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    Monday, May 27, 2024

    Find a better way to attract data centers

    Late Tuesday, after previously listening to strong public opposition at two hearings, the Groton Town Council voted 5-1 with three abstentions to end discussions with businessman Thomas Quinn about his proposal for a data center complex. Groton's experience points to the need to reform the state's efforts to incentivize the development of these facilities.

    Operating as NE Edge LLC, Quinn had sought approval to pursue the development of multiple data centers on about 150 acres of land south of Interstate 95 off Hazelnut Hill and Flanders roads. But residents expressed numerous concerns, arguing the development would detract from their quality of life and needlessly remove forested land. Some questioned the fairness of the tax breaks being proffered.

    The state legislature would be better off packaging incentives in a manner that encourages the development of these centers in former industrial sites, existing industrial parks, or by repurposing warehouses. This would be far preferable to razing woodlands, as proposed in Groton.

    If the local experiences are any indication, the existing approach appears to attract real estate speculators. If they can gain the necessary local approvals, they possess a valuable asset to pitch to a data-center company. If things go badly, a speculator can walk away from the train wreck, personally insulated from litigation by limited liability company status.

    And face it, these guys have no long-term interest in these proposed projects or the communities hosting them. They just want to get a deal done with the best terms they can cut. Quinn, for example, scrambled to try to sweeten his proposal to keep it alive. The council didn't bite.

    Last April, Groton officials signed a host agreement with another data-center pitchman, Nicholas Fiorillo, for such a facility on Route 117, operating as Gotspace LLC. Where did the name Gotspace come from? Fiorillo took it from his self-storage operations in the Boston area, an industry not exactly associated with high-tech enterprises. There has been no groundbreaking.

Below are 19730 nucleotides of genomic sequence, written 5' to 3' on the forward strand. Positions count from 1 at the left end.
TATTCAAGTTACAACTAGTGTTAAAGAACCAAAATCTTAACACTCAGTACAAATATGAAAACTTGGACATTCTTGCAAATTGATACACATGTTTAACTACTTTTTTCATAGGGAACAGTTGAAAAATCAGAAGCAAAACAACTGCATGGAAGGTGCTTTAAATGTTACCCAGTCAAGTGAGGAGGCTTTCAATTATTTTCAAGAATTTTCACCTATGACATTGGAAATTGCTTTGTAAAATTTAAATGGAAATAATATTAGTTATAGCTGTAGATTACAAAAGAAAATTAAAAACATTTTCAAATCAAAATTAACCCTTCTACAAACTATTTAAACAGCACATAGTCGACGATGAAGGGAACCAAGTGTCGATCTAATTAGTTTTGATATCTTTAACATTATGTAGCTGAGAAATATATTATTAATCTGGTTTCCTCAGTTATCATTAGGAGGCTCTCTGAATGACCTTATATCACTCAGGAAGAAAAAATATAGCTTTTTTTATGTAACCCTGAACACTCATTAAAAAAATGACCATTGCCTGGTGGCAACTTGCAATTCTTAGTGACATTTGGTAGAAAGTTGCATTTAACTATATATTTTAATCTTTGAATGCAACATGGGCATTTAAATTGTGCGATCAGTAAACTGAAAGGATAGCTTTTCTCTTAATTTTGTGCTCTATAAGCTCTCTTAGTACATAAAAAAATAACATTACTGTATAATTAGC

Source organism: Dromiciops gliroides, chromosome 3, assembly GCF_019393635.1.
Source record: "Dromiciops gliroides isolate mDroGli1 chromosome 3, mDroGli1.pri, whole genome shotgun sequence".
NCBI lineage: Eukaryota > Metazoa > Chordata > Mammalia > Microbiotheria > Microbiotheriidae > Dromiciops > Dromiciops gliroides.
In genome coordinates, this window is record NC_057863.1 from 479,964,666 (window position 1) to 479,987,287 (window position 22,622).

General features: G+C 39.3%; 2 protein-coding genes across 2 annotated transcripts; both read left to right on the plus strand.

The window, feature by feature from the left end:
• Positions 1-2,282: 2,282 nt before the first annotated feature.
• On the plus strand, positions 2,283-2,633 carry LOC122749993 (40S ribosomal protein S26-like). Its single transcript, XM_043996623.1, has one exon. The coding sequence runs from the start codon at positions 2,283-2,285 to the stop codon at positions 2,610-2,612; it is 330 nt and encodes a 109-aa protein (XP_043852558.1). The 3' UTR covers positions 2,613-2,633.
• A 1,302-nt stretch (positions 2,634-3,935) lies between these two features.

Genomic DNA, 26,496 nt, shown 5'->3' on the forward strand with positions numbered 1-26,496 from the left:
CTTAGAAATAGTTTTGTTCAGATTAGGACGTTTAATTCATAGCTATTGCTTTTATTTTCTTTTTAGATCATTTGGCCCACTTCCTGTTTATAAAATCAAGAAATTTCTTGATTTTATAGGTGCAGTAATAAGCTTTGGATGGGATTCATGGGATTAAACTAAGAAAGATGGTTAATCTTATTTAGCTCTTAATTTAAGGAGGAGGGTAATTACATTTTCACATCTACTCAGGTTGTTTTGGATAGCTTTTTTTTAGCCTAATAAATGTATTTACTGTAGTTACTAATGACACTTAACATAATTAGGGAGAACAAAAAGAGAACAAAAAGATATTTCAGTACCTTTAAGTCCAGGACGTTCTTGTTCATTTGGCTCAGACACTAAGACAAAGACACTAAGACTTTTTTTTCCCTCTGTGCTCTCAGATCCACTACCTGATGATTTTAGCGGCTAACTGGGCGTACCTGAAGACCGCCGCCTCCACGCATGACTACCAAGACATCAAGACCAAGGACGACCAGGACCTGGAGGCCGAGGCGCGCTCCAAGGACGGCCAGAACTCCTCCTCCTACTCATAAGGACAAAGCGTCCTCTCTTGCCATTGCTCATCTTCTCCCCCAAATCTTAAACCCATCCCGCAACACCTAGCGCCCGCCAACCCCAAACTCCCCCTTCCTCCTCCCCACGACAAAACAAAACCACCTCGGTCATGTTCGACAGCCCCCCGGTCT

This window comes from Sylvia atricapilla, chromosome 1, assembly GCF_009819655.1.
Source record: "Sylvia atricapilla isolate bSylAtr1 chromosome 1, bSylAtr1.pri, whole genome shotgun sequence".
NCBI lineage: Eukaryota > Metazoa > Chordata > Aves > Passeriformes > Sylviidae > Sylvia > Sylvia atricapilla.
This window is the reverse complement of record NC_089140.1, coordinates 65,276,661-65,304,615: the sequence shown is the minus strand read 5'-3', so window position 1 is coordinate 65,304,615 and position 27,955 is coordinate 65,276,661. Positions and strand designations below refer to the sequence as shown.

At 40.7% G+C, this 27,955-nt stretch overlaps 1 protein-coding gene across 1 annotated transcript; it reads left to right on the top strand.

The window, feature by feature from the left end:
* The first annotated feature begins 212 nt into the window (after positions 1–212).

Fiorillo and companies he created have been the target of much litigation. He and Quinn have a history. Quinn was previously listed as the CEO of Verde Group — an LLC, of course — which pitched a data center project in Montville. It received approval and was to get underway in 2019. It didn't happen. Its collapse is the subject of litigation.

    Legislation should be amended to require that applicants seeking the tax breaks document, in advance, that they have the financial standing to carry a project forward.

    Additionally, the state could benefit from aggressive outreach to data-center companies with records of success and good local relations, rather than letting LLC speculators take the lead.

    Data centers are necessary to operate in a digital age. Filled with routers, servers, switches and storage systems, and protected by firewalls and other software safeguards, they allow massive amounts of information to be immediately accessed, shared and stored.

    Powering these systems and keeping them cool and operational require a tremendous amounts of energy, with backup generation sources needed to assure uninterrupted service. They are responsible for significant greenhouse emissions, as critics at the hearings argued, and will do so until carbon-free renewable energy systems are in place to power them, along with other energy-hungry technologies Americans enjoy and rely on.

    But data centers do have the saving grace of eliminating energy use in other ways, including by allowing meetings to take place virtually without participants using energy-consuming transportation, by transferring information electronically rather than by fossil-fueled vehicles, and by helping all sorts of infrastructure to operate more efficiently.

    They allow you to check the latest sports scores, post your new dance move, dish about celebrity silliness, and engage in all sorts of other trivial pursuits.

    Data centers are not going away, instead rapid growth is forecast. Research and Markets, among the top sources for churning out market research and forecasts, issued a report in 2020 predicting that data centers would grow from an estimated $59 billion market in 2020 to $143 billion by 2027, an annual growth of more than 13 percent.

    Little wonder, then, that the Connecticut legislature — presiding over a state that is at a disadvantage because of high electricity costs — would join other states in offering incentives to try to attract this growth industry. In Connecticut those incentives include waiving local property taxes, leaving it to towns and cities to negotiate revenue deals in lieu of those taxes.

    But the incentive program and the state's marketing of it, or lack thereof, needs improvement.

    The Day editorial board meets with political, business and community leaders to formulate editorial viewpoints. It is composed of President and Publisher Timothy Dwyer, Executive Editor Izaskun E. Larraneta, Owen Poole, copy editor, and Lisa McGinley, retired deputy managing editor. The board operates independently from The Day newsroom.

    Comment threads are monitored for 48 hours after publication and then closed.